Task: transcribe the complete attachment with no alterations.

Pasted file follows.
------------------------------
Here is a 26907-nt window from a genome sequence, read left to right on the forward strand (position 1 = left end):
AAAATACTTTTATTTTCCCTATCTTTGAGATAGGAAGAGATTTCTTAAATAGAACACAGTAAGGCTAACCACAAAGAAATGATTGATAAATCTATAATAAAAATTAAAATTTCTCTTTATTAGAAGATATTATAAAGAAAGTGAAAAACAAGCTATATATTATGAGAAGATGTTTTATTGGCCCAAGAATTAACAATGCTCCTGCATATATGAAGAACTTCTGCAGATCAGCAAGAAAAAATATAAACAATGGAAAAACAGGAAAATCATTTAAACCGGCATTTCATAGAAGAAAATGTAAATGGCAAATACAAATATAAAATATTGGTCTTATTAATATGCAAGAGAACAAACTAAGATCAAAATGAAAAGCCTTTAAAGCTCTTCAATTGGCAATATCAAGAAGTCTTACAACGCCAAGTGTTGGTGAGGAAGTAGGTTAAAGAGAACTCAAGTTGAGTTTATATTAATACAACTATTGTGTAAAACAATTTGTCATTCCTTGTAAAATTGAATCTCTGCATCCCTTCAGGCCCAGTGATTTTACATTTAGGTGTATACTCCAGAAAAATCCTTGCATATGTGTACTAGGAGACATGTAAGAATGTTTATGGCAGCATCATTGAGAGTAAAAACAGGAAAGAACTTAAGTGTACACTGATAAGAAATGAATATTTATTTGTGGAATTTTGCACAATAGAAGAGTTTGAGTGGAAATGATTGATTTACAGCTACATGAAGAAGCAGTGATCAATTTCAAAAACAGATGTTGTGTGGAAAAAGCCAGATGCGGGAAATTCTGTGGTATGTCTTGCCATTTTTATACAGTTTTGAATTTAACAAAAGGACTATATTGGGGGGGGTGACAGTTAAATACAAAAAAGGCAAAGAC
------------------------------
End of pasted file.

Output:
Here is a 26907-nt window from a genome sequence, read left to right on the forward strand (position 1 = left end):
AAAATACTTTTATTTTCCCTATCTTTGAGATAGGAAGAGATTTCTTAAATAGAACACAGTAAGGCTAACCACAAAGAAATGATTGATAAATCTATAATAAAAATTAAAATTTCTCTTTATTAGAAGATATTATAAAGAAAGTGAAAAACAAGCTATATATTATGAGAAGATGTTTTATTGGCCCAAGAATTAACAATGCTCCTGCATATATGAAGAACTTCTGCAGATCAGCAAGAAAAAATATAAACAATGGAAAAACAGGAAAATCATTTAAACCGGCATTTCATAGAAGAAAATGTAAATGGCAAATACAAATATAAAATATTGGTCTTATTAATATGCAAGAGAACAAACTAAGATCAAAATGAAAAGCCTTTAAAGCTCTTCAATTGGCAATATCAAGAAGTCTTACAACGCCAAGTGTTGGTGAGGAAGTAGGTTAAAGAGAACTCAAGTTGAGTTTATATTAATACAACTATTGTGTAAAACAATTTGTCATTCCTTGTAAAATTGAATCTCTGCATCCCTTCAGGCCCAGTGATTTTACATTTAGGTGTATACTCCAGAAAAATCCTTGCATATGTGTACTAGGAGACATGTAAGAATGTTTATGGCAGCATCATTGAGAGTAAAAACAGGAAAGAACTTAAGTGTACACTGATAAGAAATGAATATTTATTTGTGGAATTTTGCACAATAGAAGAGTTTGAGTGGAAATGATTGATTTACAGCTACATGAAGAAGCAGTGATCAATTTCAAAAACAGATGTTGTGTGGAAAAAGCCAGATGCGGGAAATTCTGTGGTATGTCTTGCCATTTTTATACAGTTTTGAATTTAACAAAAGGACTATATTGGGGGGGGTGACAGTTAAATACAAAAAAGGCAAAGAC